Friday, September 28, 2007


So, I have had the Knit Picks Options Harmony Needles for a bit now, so I feel ready to talk about them.
The Look
The colors are more muted, as others have pointed out. I prefer them as they are, but really, since once you are knitting you are looking at the kitting and not the needles so much, I didn't have a strong preference.
I knew going in that the needles do not have the size marked, which clearly puts them below every other needle I own on that front. Knit Picks does offer a sizer and also some danglies you can put on the cord, but, I think those are not the greatest solutions. The card, with the sizes marked, does fit in the case that comes with the Harmony needles, so that helps. I am also thinking of marking mine up with a a Sharpie. Because I know this will be a problem once I have all these needles engaged in projects.
The Feel
They are very smooth. The wood is laminated and shiny (although not in a distracting way). The Clover needles and the Skacel are my other wood needles, while these look smoother, in the end I think it's probably a wash. But they are very smooth.
They are pointy. I use the Denise's all the time which others have complained are not so pointy, so clearly pointy is not a big thing for me, but they are pointier than Denise or Clovers. The Skacel's I have are fours, so they are pretty pointy.
Needle Tips
I have never found the memory on Denise's to be a problem for me, and it seems to disappear after a round, but the Options clearly have no memory (for good or bad).
I have not yet had any issues with the Options needles coming undone. I did once have that happen with the Denise's - it was early on before I figured out how to twist them until they locked. The Options needles started to untwist a few times, on one project, but I used the cable key (comes in the package) and that seemed to take care of it. The Options needles come with a cable key. It's basically a thingie that you stick in the hole at the join to give you leverage to twist better. (Kind of like the extension thing on a car jack.)
I have heard from others that you can also make use of the hole to thread a lifeline through so that it is magically set up as you knit. I may need to make use of this for the Mystery Stole.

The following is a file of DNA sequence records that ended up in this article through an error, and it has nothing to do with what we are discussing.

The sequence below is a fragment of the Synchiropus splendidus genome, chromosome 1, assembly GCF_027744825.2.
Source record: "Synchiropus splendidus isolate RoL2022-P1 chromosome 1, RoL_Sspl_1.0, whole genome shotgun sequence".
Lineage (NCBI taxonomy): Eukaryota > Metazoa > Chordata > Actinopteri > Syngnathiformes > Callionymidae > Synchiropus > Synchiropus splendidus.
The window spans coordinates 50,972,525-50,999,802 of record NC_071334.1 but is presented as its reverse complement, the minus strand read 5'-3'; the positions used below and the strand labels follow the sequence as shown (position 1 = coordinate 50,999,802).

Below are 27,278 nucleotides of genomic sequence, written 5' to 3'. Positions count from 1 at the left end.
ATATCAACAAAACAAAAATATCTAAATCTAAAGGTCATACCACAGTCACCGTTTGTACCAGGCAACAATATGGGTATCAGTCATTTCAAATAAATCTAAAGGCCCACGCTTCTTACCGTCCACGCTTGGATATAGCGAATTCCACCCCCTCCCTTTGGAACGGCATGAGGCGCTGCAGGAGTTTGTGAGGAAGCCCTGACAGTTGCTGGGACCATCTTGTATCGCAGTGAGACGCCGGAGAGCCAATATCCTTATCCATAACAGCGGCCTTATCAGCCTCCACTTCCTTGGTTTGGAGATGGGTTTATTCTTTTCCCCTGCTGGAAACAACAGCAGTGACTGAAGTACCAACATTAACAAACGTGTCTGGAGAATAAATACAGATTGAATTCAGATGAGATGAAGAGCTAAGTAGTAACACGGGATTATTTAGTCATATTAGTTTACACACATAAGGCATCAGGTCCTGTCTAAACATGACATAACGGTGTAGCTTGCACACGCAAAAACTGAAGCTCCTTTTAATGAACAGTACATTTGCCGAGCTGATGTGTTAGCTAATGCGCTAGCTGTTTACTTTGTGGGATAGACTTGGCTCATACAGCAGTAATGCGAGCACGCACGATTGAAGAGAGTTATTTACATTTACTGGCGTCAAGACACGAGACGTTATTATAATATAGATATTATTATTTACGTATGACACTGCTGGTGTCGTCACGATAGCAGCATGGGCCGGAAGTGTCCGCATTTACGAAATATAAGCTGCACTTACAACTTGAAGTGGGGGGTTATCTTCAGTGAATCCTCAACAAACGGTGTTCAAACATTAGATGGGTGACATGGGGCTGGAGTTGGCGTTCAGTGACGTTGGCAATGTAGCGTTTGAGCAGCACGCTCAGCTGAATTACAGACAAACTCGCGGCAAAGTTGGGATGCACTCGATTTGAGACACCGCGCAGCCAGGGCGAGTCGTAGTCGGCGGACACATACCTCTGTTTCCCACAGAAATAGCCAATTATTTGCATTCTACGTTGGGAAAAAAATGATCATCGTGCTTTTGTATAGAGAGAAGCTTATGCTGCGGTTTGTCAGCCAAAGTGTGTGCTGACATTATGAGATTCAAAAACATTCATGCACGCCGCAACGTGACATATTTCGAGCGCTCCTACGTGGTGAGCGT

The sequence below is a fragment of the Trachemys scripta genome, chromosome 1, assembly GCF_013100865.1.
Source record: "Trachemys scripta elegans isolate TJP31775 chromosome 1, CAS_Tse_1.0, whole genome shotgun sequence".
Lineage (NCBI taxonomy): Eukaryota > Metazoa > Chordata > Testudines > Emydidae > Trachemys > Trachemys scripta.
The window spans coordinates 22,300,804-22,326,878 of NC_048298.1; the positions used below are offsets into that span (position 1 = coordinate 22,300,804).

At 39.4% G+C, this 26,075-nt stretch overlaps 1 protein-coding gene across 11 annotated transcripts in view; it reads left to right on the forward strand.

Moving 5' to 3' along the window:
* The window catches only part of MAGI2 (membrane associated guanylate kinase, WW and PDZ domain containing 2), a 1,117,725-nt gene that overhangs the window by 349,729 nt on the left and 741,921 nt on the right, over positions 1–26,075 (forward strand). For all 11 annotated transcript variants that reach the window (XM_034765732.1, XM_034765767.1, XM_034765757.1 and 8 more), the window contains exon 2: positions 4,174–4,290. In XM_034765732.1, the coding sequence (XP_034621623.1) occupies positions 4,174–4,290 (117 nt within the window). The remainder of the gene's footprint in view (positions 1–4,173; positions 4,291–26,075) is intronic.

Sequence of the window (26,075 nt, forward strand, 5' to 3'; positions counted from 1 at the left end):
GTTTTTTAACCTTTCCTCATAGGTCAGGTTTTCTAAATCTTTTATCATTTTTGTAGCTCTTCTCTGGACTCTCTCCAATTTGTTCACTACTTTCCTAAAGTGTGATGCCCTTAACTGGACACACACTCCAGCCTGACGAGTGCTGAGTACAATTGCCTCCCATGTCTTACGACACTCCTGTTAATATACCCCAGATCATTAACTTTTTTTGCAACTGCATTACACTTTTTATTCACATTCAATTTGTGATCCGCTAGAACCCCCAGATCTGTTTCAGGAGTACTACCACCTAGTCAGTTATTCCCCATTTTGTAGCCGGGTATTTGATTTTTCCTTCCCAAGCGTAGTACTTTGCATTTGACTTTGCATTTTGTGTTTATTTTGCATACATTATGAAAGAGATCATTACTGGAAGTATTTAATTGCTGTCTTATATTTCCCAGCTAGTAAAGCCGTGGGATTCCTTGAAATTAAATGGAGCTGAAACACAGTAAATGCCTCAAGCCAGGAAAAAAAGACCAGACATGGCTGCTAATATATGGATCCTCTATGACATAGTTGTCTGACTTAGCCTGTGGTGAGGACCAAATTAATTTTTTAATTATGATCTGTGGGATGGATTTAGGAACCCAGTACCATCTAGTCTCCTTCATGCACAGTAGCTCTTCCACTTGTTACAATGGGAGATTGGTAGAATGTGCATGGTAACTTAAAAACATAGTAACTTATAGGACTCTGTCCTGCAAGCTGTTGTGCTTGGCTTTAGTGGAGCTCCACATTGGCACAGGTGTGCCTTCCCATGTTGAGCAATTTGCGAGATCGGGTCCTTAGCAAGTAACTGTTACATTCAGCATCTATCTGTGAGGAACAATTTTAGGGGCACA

Both the Denise and the Options set come with little caps that let you turn the cable into a stitch holder which is great for victims of starter-itis (although you'll need more cables) and for projects where the knitting is started in the round and then split.
The Denise set also comes with connectors that let you attach cables together, thereby increasing the number of sizes you can achieve with the same set of cables. I have used this a lot for big projects or projects that expand. The Options cables do not currently have any cable connectors.
Even though they are wood, I think for air travel, I would pack the Options needles and take the Denise's on the plane. While I think most wood needles look pretty innocuous, somehow I feel that the Options set looks a little less so. (Who knows what the TSA might make of the cable key.)

Thursday, September 27, 2007

The Customer is Not Presumed Innocent

I heard the story about the guy who took the sticker off of a low priced item, stuck it on the box for a flat screen TV, and went through self check out. So, I understand that these things do happen. And most, when caught will say it was accidental. And I do recognize that stores lose giant amounts of merchandise each year to shoplifting and retail shrinking (getting a lower price incorrectly).
And I understand that often the big box stores maintain those low, low prices by not carrying a lot of staff to assist customers, monitor them, or keep the stock in order.
My mother and I were shopping in a discount store and we were looking at golf bags, since she wanted to buy one for my brother. We noticed that one of the golf bags had been marked (by the store - this was an attached price tag) at a lower price than the others. So understandably, we bought that one. When the cashier rang it up, he was surprised and called for a price check. My mother politely pointed out that the price was marked clearly on the item. The cashier called for a manager. The manager looked at the price tag, agreed that that was how it had been marked, and had the cashier ring it up at that price. He also, very nicely, asked us if we had noticed any other bags marked with that price. (We had not.)